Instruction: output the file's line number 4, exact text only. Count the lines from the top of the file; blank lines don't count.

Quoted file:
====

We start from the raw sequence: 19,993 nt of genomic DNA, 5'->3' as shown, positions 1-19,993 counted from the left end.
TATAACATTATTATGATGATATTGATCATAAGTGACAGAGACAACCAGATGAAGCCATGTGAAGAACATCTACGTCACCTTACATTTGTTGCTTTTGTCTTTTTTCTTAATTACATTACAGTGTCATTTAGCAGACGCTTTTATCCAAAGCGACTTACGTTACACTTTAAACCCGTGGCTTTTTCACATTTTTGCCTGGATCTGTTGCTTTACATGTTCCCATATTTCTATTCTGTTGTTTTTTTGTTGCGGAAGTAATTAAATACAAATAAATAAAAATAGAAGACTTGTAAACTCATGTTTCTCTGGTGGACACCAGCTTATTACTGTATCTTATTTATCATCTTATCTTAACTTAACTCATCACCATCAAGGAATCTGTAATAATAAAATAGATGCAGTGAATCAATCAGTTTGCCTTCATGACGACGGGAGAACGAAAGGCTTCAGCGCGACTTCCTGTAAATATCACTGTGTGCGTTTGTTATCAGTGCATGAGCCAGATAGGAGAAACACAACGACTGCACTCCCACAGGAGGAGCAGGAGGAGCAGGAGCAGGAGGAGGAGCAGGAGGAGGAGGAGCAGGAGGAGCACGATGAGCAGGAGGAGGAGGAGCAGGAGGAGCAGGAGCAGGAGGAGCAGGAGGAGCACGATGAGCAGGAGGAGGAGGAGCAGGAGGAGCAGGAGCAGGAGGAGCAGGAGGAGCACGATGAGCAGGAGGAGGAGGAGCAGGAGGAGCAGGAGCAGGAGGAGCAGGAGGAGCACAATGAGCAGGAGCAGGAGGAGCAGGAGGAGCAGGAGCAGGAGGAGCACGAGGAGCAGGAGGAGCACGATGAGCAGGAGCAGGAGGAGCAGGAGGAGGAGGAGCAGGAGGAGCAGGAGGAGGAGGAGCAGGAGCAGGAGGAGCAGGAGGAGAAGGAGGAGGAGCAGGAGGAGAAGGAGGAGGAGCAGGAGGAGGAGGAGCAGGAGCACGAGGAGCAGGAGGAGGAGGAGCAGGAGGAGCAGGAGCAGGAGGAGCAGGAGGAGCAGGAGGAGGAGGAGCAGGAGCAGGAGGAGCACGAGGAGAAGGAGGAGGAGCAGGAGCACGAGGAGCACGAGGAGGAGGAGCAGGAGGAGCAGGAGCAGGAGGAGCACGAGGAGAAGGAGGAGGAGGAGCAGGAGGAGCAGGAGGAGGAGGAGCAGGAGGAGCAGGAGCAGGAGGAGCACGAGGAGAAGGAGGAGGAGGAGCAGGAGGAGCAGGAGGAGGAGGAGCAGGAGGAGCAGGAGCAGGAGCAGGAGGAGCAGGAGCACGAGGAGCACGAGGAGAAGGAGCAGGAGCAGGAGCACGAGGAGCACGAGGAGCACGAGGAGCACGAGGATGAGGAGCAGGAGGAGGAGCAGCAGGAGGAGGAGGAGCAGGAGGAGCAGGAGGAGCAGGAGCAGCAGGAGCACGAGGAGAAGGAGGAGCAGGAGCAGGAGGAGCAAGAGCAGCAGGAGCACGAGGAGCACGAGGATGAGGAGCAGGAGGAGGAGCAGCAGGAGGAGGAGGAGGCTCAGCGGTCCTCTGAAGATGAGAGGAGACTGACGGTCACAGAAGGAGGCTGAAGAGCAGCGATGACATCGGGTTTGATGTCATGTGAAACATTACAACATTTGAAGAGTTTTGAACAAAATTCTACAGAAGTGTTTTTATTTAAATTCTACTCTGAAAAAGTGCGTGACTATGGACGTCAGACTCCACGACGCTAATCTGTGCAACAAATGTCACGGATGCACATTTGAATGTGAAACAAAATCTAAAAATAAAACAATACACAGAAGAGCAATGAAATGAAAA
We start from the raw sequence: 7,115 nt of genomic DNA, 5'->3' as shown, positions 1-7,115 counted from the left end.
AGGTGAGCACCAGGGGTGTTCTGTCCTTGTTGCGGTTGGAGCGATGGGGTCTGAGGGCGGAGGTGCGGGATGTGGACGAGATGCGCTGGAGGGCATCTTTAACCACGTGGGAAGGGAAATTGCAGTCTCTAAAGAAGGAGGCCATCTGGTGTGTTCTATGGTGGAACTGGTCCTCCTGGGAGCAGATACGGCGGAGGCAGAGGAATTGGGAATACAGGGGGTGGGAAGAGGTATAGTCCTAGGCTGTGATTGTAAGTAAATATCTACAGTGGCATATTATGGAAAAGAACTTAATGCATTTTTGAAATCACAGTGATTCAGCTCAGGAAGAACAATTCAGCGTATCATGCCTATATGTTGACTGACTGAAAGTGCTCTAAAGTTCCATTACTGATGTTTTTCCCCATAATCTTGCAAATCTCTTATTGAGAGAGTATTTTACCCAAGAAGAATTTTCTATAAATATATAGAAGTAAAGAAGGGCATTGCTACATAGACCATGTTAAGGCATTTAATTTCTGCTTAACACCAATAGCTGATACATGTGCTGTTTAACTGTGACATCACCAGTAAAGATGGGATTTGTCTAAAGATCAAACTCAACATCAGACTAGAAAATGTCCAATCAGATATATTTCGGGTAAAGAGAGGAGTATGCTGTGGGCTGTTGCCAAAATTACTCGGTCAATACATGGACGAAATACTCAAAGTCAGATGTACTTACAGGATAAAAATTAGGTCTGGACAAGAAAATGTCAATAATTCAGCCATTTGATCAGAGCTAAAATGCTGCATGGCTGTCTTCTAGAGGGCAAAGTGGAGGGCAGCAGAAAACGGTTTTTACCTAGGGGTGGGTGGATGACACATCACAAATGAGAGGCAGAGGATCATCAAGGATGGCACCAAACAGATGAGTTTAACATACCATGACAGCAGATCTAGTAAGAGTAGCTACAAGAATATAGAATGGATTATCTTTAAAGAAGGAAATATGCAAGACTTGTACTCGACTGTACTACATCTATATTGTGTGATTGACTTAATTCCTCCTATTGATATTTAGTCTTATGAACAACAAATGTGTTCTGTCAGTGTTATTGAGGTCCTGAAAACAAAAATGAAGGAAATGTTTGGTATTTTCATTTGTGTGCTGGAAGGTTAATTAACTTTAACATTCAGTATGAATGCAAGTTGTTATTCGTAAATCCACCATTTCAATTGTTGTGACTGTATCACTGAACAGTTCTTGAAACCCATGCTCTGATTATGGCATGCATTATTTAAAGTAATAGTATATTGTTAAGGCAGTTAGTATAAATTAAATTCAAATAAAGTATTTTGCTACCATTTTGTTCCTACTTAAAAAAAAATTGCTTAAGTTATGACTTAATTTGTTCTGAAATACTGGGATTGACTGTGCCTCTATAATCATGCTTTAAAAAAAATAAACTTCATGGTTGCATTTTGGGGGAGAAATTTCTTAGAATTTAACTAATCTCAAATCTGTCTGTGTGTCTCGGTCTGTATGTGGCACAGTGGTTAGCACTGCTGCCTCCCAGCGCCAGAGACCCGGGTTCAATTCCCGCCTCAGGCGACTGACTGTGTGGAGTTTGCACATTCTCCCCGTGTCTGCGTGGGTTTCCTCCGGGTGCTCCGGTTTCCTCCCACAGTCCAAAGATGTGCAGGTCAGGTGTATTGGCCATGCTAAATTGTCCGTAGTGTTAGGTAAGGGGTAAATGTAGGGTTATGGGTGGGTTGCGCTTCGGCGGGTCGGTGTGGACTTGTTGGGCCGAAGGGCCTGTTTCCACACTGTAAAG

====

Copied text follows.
AGGTGAGCACCAGGGGTGTTCTGTCCTTGTTGCGGTTGGAGCGATGGGGTCTGAGGGCGGAGGTGCGGGATGTGGACGAGATGCGCTGGAGGGCATCTTTAACCACGTGGGAAGGGAAATTGCAGTCTCTAAAGAAGGAGGCCATCTGGTGTGTTCTATGGTGGAACTGGTCCTCCTGGGAGCAGATACGGCGGAGGCAGAGGAATTGGGAATACAGGGGGTGGGAAGAGGTATAGTCCTAGGCTGTGATTGTAAGTAAATATCTACAGTGGCATATTATGGAAAAGAACTTAATGCATTTTTGAAATCACAGTGATTCAGCTCAGGAAGAACAATTCAGCGTATCATGCCTATATGTTGACTGACTGAAAGTGCTCTAAAGTTCCATTACTGATGTTTTTCCCCATAATCTTGCAAATCTCTTATTGAGAGAGTATTTTACCCAAGAAGAATTTTCTATAAATATATAGAAGTAAAGAAGGGCATTGCTACATAGACCATGTTAAGGCATTTAATTTCTGCTTAACACCAATAGCTGATACATGTGCTGTTTAACTGTGACATCACCAGTAAAGATGGGATTTGTCTAAAGATCAAACTCAACATCAGACTAGAAAATGTCCAATCAGATATATTTCGGGTAAAGAGAGGAGTATGCTGTGGGCTGTTGCCAAAATTACTCGGTCAATACATGGACGAAATACTCAAAGTCAGATGTACTTACAGGATAAAAATTAGGTCTGGACAAGAAAATGTCAATAATTCAGCCATTTGATCAGAGCTAAAATGCTGCATGGCTGTCTTCTAGAGGGCAAAGTGGAGGGCAGCAGAAAACGGTTTTTACCTAGGGGTGGGTGGATGACACATCACAAATGAGAGGCAGAGGATCATCAAGGATGGCACCAAACAGATGAGTTTAACATACCATGACAGCAGATCTAGTAAGAGTAGCTACAAGAATATAGAATGGATTATCTTTAAAGAAGGAAATATGCAAGACTTGTACTCGACTGTACTACATCTATATTGTGTGATTGACTTAATTCCTCCTATTGATATTTAGTCTTATGAACAACAAATGTGTTCTGTCAGTGTTATTGAGGTCCTGAAAACAAAAATGAAGGAAATGTTTGGTATTTTCATTTGTGTGCTGGAAGGTTAATTAACTTTAACATTCAGTATGAATGCAAGTTGTTATTCGTAAATCCACCATTTCAATTGTTGTGACTGTATCACTGAACAGTTCTTGAAACCCATGCTCTGATTATGGCATGCATTATTTAAAGTAATAGTATATTGTTAAGGCAGTTAGTATAAATTAAATTCAAATAAAGTATTTTGCTACCATTTTGTTCCTACTTAAAAAAAAATTGCTTAAGTTATGACTTAATTTGTTCTGAAATACTGGGATTGACTGTGCCTCTATAATCATGCTTTAAAAAAAATAAACTTCATGGTTGCATTTTGGGGGAGAAATTTCTTAGAATTTAACTAATCTCAAATCTGTCTGTGTGTCTCGGTCTGTATGTGGCACAGTGGTTAGCACTGCTGCCTCCCAGCGCCAGAGACCCGGGTTCAATTCCCGCCTCAGGCGACTGACTGTGTGGAGTTTGCACATTCTCCCCGTGTCTGCGTGGGTTTCCTCCGGGTGCTCCGGTTTCCTCCCACAGTCCAAAGATGTGCAGGTCAGGTGTATTGGCCATGCTAAATTGTCCGTAGTGTTAGGTAAGGGGTAAATGTAGGGTTATGGGTGGGTTGCGCTTCGGCGGGTCGGTGTGGACTTGTTGGGCCGAAGGGCCTGTTTCCACACTGTAAAG